6.1.1 Choosing validators

The preceding example policies construct non-nested quorum sets that use as validators U the set of all nodes in the FBAS (\(U = {{\,\mathrm{\mathbf {V}}\,}}\)). These are clearly toy examples—if anything else, without additional mechanisms to restrict or filter the membership in \({{\,\mathrm{\mathbf {V}}\,}}\), \({{\,\mathrm{\mathbf {V}}\,}}\) can easily become dominated by faulty Sybil [5] nodes.

In the scope of this work, and in line with the motivation behind the FBAS paradigm, we consider \({{\,\mathrm{\mathbf {V}}\,}}\) to enjoy open membership, with no universally trusted whitelist or ranking. For arriving at sensible choices for U, QSC policies must therefore take individual knowledge into account.

6.1.2 Modeling individual preferences

QSC policies based on individual preferences contribute node-local knowledge to the collective FBAS configuration. For example:

  • Which nodes are trusted to be (and stay) non-faulty. It is often implied that QSC should reflect some form of trust, e.g., in wordings such as “flexible trust” [16] or “asymmetric distributed trust” [2]. While reasoning about the future behavior of participants in a consensus protocol might be an overwhelming task for node operators, they may at least encode plausible beliefs about non-Sybilness [5] (i.e., which groups of nodes are (un)likely to be controlled by the same entity).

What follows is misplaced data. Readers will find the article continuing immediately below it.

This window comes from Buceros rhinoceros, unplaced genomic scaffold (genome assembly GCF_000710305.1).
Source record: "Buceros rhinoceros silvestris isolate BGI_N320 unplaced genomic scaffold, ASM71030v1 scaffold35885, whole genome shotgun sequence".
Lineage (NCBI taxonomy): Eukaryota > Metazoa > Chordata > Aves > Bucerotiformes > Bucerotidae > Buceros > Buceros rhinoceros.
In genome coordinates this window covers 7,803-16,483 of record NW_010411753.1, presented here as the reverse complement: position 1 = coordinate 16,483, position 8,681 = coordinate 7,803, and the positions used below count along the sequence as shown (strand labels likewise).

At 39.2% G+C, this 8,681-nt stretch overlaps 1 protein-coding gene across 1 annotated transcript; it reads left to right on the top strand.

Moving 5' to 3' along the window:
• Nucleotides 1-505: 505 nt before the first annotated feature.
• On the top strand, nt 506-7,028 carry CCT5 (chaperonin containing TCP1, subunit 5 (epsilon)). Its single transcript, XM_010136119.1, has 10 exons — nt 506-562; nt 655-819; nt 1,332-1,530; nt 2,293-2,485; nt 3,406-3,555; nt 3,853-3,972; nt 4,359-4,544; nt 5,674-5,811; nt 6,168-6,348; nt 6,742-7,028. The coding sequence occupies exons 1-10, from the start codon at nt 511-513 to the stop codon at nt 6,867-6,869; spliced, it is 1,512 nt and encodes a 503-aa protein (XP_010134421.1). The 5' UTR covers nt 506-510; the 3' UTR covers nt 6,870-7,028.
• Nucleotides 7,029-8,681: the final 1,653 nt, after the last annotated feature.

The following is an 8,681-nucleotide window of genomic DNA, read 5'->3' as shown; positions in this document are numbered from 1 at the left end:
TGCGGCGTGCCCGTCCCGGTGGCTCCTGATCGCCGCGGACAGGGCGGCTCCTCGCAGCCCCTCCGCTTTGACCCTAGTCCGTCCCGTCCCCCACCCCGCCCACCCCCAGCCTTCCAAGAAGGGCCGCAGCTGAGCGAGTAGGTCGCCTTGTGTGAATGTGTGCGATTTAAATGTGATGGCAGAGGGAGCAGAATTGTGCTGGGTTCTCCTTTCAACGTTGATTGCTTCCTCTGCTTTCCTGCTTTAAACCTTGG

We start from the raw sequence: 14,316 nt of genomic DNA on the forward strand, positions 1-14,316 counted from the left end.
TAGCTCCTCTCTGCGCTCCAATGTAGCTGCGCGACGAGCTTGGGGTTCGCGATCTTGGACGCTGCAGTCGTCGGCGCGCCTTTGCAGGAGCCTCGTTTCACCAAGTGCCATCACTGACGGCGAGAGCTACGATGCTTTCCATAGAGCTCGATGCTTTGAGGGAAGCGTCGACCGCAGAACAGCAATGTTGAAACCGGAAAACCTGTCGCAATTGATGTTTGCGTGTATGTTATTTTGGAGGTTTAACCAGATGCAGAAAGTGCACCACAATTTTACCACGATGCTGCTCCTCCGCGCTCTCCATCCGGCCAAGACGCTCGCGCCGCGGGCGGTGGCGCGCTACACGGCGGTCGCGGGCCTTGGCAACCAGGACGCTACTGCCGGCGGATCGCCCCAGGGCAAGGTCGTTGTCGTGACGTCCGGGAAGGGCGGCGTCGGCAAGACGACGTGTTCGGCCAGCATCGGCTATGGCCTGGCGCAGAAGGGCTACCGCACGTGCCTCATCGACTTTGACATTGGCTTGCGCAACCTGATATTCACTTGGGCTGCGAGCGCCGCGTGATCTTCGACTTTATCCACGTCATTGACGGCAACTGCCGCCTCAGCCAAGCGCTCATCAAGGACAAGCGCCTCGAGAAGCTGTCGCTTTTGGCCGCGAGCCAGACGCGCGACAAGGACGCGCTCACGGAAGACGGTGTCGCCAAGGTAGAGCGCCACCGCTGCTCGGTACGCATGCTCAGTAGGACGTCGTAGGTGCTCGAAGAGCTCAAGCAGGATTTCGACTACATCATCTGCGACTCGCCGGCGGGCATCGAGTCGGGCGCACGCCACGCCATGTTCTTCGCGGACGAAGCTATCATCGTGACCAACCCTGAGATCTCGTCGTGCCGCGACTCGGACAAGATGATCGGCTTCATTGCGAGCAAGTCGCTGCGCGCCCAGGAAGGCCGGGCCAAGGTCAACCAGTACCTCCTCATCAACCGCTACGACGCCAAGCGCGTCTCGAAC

• To which nodes do dependencies exist (e.g., for business reasons).

    Adding nodes of organizations one interacts with to one’s quorum sets might be necessary to maintain “sync” with these organizations [13], as opposed to ending up with diverging ledgers in the event of a fork.

In the following discussion, we will use graph representations for modeling individual preferences. It is an intriguing hypothesis that the FBAS paradigm can enable Sybil-resistant and yet energy-efficient permissionless consensus by bootstrapping quorum systems along existing trust graphs or interdependence graphs. In Sec. 3.1 we saw that transforming an FBAS into an equally sized regular graph leads to a loss of information, i.e., can yield only heuristic representations. In the following sections we pose the inverse question: How can a “good” FBAS \(({{\,\mathrm{\mathbf {V}}\,}}, {{\,\mathrm{\mathbf {Q}}\,}})\) be instantiated from a given graph \(G = ({{\,\mathrm{\mathbf {V}}\,}}, E)\)?